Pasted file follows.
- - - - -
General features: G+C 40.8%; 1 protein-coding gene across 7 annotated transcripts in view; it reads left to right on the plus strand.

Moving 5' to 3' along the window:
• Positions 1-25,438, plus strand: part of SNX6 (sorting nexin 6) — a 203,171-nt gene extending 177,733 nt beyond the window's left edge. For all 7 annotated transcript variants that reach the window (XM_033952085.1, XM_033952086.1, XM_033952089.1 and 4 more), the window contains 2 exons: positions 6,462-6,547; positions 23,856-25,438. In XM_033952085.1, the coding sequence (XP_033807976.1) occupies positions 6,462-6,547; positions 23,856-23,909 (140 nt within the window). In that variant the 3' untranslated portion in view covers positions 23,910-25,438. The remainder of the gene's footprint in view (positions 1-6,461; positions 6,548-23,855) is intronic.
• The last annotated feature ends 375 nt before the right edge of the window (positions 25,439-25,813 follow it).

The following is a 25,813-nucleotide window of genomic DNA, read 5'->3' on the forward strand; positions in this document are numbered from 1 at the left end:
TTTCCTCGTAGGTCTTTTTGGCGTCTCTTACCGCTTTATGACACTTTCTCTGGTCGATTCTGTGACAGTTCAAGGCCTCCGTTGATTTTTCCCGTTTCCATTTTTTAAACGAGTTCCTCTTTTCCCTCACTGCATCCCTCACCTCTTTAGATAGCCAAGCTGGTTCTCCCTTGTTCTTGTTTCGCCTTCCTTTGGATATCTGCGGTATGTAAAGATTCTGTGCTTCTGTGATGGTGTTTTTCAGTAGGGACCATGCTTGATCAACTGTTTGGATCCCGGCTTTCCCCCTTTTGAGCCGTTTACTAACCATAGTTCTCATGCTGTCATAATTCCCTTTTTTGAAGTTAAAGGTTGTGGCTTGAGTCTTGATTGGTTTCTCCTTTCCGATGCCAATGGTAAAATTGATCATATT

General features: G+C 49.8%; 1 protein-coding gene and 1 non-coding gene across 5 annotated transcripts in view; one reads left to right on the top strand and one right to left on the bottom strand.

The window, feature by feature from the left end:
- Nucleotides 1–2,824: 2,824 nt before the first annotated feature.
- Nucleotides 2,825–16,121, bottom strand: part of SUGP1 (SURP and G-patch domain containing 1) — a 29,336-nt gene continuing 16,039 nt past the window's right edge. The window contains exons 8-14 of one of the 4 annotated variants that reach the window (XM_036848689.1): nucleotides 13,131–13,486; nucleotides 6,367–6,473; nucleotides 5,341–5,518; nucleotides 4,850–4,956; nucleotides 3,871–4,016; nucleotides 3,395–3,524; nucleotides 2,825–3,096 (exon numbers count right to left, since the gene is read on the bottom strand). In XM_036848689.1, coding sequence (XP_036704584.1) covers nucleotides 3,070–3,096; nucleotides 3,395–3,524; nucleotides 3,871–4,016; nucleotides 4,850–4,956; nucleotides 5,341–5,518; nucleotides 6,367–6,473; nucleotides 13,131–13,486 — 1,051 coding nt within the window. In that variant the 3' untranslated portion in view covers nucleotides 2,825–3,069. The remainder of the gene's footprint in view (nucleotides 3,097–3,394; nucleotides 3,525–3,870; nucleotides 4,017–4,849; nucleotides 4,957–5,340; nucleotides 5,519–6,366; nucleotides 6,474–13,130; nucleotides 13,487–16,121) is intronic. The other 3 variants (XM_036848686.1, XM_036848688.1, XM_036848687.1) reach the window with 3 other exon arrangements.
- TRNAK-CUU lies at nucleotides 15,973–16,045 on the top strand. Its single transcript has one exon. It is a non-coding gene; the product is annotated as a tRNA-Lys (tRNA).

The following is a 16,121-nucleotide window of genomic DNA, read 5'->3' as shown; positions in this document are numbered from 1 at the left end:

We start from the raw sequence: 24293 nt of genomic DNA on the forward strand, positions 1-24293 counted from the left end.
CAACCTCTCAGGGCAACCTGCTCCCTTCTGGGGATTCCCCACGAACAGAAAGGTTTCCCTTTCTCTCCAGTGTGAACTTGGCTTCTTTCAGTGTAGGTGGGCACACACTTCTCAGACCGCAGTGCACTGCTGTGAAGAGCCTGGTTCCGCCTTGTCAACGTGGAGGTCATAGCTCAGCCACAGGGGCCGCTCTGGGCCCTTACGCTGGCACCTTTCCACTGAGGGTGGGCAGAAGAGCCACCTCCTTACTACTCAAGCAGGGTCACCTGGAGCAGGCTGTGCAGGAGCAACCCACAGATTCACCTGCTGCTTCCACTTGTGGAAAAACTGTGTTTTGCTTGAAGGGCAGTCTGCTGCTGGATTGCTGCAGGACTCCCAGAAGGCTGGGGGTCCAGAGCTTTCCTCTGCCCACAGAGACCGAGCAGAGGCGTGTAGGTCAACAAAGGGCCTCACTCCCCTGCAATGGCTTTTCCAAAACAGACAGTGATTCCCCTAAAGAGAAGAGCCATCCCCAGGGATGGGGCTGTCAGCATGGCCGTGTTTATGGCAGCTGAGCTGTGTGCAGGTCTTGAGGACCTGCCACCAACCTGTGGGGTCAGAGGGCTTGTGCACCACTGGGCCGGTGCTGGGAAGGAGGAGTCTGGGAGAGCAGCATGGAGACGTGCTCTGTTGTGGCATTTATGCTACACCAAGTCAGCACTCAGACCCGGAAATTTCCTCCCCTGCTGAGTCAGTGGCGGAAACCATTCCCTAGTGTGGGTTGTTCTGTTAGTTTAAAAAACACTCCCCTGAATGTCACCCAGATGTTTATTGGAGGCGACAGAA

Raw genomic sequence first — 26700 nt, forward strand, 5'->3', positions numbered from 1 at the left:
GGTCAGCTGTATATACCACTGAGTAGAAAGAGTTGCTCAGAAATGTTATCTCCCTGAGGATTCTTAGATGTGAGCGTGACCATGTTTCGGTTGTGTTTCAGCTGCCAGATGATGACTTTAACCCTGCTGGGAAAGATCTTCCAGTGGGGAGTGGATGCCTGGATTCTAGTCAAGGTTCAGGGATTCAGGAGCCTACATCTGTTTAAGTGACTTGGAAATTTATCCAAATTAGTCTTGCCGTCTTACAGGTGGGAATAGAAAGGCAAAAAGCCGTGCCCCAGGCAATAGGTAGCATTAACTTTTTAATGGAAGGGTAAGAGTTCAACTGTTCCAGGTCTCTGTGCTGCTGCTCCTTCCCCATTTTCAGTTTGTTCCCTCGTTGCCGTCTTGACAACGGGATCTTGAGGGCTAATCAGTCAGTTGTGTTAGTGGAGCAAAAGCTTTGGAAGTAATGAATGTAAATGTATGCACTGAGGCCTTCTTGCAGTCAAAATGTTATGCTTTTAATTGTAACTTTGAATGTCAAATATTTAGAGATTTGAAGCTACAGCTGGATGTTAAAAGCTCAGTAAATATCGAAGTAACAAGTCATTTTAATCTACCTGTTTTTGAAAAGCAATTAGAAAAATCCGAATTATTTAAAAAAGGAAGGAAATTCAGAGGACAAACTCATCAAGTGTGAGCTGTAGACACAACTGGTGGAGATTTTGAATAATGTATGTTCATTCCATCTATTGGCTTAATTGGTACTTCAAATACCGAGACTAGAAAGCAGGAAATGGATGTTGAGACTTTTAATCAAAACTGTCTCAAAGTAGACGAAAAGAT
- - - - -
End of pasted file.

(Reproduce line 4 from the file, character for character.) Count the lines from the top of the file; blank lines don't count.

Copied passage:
• The last annotated feature ends 375 nt before the right edge of the window (positions 25,439-25,813 follow it).